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ASCA teams up with floating university for landmark cruise

By Jethan d'Hotman, Tammy Morris and Juliet Hermes, SAEON Egagasini Node
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Only one month had passed since the end of the first Agulhas System Climate Array (ASCA) cruise for 2016 when SAEON's Egagasini Node were informed that their proposal for dedicated ship's time on the SA Agulhas II during July was successful.

This opportunity to collect extremely valuable data was grasped firmly by all scientists involved in ASCA, in order to validate moored instruments and water samples for multiple applications in a largely understudied area. Bad weather prevented this work from being completed on the previous ASCA cruise.

Once the announcement was made by the Department of Science and Technology (DST), the ASCA office immediately set to work. A wide variety of projects and researchers had to be coordinated and organised for the cruise, which was scheduled to depart on July 5. This included developing more stringent water rationing and sampling protocols for instrument operators and water samplers, as well as organising a number of science planning meetings.

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Sophumelela High School learner Tida Zukhanye deploying her school's Argo float

CTD being brought back on board after a 4 600-metre cast (Photo: Heather Forrer)

An agreement was signed between SAEON and the Council for Scientific and Industrial Research (CSIR) to use their 24 x 12L CTD rosette for the cruise. This CTD is four times larger than the CTD rosette previously used, which had a sampling capacity of only 12 x 6L. The agreement ensured that all researchers would have enough water to sample from just one CTD cast, instead of two casts planned for the previous cruise. A CTD rosette is lowered into the water to measure the salinity, temperature, depth and concentration of particles in the water column.

South Africa's floating university

The ASCA cruise was undertaken in collaboration with SEAmester, South Africa's floating university, which was conceptualised as a training course at sea where students participate in an intense lecture series combined with deck work (in collaboration with the ASCA science project) to gain practical experience. Since ASCA provides a large, international programme performing ground-breaking science and is also being used as a training platform for students, interns and junior staff, it was an excellent match.

One week before departure several meetings took place to finalise arrangements and for all personnel to get the appropriate training for their roles during the cruise. The cruise had a total of 86 people, SEAmester consisted of 40 students and 12 lecturers and ASCA had a total of 32 scientists and technicians, 15 of which were students and interns, as well as two learners and an educator.

Setting sail...

The first task of the cruise was to begin collecting Ship-borne Acoustic Current Doppler Profiler (S-ADCP) data, which would record the strength and direction of currents throughout the entire voyage. A Continuous Plankton Recorder (CPR) was also deployed to compare plankton samples along a similar transect followed during the previous ASCA cruises.

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Vertical bongo net tow being deployed to 200 metres to collect plankton and microplastics samples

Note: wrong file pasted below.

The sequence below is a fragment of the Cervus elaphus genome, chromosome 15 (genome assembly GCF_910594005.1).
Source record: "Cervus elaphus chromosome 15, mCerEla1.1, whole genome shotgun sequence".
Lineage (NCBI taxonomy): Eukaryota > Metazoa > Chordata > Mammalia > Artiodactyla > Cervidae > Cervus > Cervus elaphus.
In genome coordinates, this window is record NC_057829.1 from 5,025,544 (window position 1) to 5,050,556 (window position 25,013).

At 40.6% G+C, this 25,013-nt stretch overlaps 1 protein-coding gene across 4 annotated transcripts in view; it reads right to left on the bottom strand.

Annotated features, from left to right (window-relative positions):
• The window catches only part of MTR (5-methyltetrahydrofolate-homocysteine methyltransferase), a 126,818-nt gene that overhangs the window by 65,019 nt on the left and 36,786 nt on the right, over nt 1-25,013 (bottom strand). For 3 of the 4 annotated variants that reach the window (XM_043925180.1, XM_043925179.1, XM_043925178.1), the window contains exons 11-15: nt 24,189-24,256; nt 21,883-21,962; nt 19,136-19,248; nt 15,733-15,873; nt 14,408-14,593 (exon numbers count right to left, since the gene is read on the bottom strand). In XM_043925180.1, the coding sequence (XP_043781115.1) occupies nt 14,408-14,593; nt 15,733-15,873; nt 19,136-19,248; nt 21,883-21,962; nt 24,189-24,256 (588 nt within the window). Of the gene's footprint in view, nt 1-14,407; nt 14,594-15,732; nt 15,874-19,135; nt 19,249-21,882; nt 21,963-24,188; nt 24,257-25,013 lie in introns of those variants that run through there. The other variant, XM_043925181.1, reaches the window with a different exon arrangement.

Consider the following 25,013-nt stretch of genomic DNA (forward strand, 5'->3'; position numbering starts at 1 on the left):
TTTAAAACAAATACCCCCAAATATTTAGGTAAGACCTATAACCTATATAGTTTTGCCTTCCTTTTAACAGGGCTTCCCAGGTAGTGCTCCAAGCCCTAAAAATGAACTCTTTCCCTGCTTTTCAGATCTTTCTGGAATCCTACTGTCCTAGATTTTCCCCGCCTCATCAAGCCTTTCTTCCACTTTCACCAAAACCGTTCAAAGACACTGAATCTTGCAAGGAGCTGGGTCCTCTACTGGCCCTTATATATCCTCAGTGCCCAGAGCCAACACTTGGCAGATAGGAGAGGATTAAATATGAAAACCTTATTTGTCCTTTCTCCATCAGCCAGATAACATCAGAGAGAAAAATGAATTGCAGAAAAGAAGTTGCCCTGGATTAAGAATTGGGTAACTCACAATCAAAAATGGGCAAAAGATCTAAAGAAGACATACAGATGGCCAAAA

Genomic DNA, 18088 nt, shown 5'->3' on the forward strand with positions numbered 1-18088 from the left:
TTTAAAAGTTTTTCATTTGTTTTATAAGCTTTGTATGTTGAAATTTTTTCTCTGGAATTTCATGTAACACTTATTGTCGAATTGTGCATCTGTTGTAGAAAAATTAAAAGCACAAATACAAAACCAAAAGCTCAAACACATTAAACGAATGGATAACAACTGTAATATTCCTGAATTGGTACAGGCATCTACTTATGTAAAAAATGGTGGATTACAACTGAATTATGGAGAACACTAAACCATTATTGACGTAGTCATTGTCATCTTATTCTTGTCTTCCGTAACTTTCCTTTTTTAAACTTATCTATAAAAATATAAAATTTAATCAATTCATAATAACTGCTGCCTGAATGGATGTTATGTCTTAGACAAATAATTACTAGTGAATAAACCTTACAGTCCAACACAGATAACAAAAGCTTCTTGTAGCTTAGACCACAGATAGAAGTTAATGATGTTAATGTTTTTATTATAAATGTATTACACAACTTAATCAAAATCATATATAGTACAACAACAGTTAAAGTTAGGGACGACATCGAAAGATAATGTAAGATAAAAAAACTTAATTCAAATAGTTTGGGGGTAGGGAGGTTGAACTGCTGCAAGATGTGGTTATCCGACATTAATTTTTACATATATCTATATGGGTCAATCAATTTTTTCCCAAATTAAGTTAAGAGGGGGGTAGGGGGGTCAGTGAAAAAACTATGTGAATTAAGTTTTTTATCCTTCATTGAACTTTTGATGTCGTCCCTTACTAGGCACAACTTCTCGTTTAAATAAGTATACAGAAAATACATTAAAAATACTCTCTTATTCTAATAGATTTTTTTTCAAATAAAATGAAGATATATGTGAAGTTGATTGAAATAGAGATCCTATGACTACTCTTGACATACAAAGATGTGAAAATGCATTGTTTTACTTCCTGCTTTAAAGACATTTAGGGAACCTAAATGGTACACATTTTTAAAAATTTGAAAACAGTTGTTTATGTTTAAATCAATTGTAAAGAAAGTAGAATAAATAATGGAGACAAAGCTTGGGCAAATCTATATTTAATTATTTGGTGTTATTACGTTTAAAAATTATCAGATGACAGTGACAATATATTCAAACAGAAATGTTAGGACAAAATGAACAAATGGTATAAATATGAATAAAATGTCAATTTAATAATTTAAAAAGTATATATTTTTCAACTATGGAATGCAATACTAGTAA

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Hout Bay High learner Clarence Daniels collecting a water sample that will be analysed to calibrate instruments

After only two days the ship arrived at the most inshore mooring to be serviced (as it was not serviced during the last cruise). Unfortunately the mooring could not be retrieved, most likely due to large amounts of bio-fouling around the acoustic releases, meaning that the mooring cannot release its anchor.

The ship then steamed to the first station, where two vertical bongo tows, a full depth CTD cast and an oblique bongo tow took place. This was the order of events at every station to ensure the efficiency and safety of all personnel.

The two vertical bongo net tows were used for microzooplankton and microplastics analysis, the CTD cast and water samples were used for calibration (of oxygen and conductivity sensors on the CTD), phytoplankton identification, microbe analysis, flow cytometry, nitrogen isotope analysis, chlorophyll a analysis, nutrient analysis, primary production analysis, microzooplankton samples and phytoplankton community composition. The oblique bongo tow was used to collect zooplankton samples between the stations.

The transect was completed successfully, 23 full depth CTD casts were completed, including two additional casts in the Agulhas Current and one further offshore (from station 20, the furthest official station). The bongo net tows were not as successful - high winds and large swells forced almost half of the bongo net stations to be cancelled.

Learners deploy two Argo floats

Once the furthest station had been completed, an uninterrupted S-ADCP transect was undertaken, during which the four Argo floats adopted by high schools around the Cape Peninsula were deployed, two by the learners themselves.

SAEON would like to acknowledge, and thank, the DST and the National Research Foundation for making the Agulhas II available; Professor Isabelle Ansorge and her team for the opportunity to team ASCA with SEAmester; Chief scientist Gavin Louw and the rest of the Department of Environmental Affairs staff; the crew and Captain of the SA Agulhas II; all of the scientists, lecturers, students and learners involved; and lastly, the weather in making the cruise extremely successful.

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